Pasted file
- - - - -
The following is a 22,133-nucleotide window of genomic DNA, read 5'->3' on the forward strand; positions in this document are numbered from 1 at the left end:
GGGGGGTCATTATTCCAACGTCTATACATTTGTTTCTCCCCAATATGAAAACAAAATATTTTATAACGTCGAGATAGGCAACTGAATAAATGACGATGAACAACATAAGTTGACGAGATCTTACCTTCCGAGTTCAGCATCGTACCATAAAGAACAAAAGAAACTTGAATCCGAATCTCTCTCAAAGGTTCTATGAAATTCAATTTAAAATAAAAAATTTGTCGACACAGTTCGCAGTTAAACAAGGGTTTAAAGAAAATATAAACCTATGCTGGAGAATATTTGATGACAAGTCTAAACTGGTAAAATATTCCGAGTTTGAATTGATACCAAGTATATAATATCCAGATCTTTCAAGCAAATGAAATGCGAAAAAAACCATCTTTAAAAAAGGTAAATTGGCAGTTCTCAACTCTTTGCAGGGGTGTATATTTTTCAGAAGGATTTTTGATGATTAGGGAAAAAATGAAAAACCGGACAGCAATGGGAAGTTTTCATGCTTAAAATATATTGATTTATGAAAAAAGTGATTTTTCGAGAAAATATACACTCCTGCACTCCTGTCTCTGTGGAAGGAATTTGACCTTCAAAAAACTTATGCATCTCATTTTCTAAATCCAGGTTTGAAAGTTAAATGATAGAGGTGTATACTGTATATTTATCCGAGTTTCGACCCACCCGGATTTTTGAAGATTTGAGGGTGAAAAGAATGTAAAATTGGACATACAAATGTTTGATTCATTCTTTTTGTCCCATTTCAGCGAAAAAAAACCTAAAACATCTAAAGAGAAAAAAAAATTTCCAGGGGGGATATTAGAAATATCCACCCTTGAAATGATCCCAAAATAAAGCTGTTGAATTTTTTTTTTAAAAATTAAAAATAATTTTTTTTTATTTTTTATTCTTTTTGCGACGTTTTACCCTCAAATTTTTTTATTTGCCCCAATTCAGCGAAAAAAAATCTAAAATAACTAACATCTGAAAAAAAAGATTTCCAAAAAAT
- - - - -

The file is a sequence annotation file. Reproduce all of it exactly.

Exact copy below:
The following is a 22,133-nucleotide window of genomic DNA, read 5'->3' on the forward strand; positions in this document are numbered from 1 at the left end:
GGGGGGTCATTATTCCAACGTCTATACATTTGTTTCTCCCCAATATGAAAACAAAATATTTTATAACGTCGAGATAGGCAACTGAATAAATGACGATGAACAACATAAGTTGACGAGATCTTACCTTCCGAGTTCAGCATCGTACCATAAAGAACAAAAGAAACTTGAATCCGAATCTCTCTCAAAGGTTCTATGAAATTCAATTTAAAATAAAAAATTTGTCGACACAGTTCGCAGTTAAACAAGGGTTTAAAGAAAATATAAACCTATGCTGGAGAATATTTGATGACAAGTCTAAACTGGTAAAATATTCCGAGTTTGAATTGATACCAAGTATATAATATCCAGATCTTTCAAGCAAATGAAATGCGAAAAAAACCATCTTTAAAAAAGGTAAATTGGCAGTTCTCAACTCTTTGCAGGGGTGTATATTTTTCAGAAGGATTTTTGATGATTAGGGAAAAAATGAAAAACCGGACAGCAATGGGAAGTTTTCATGCTTAAAATATATTGATTTATGAAAAAAGTGATTTTTCGAGAAAATATACACTCCTGCACTCCTGTCTCTGTGGAAGGAATTTGACCTTCAAAAAACTTATGCATCTCATTTTCTAAATCCAGGTTTGAAAGTTAAATGATAGAGGTGTATACTGTATATTTATCCGAGTTTCGACCCACCCGGATTTTTGAAGATTTGAGGGTGAAAAGAATGTAAAATTGGACATACAAATGTTTGATTCATTCTTTTTGTCCCATTTCAGCGAAAAAAAACCTAAAACATCTAAAGAGAAAAAAAAATTTCCAGGGGGGATATTAGAAATATCCACCCTTGAAATGATCCCAAAATAAAGCTGTTGAATTTTTTTTTTAAAAATTAAAAATAATTTTTTTTTATTTTTTATTCTTTTTGCGACGTTTTACCCTCAAATTTTTTTATTTGCCCCAATTCAGCGAAAAAAAATCTAAAATAACTAACATCTGAAAAAAAAGATTTCCAAAAAAT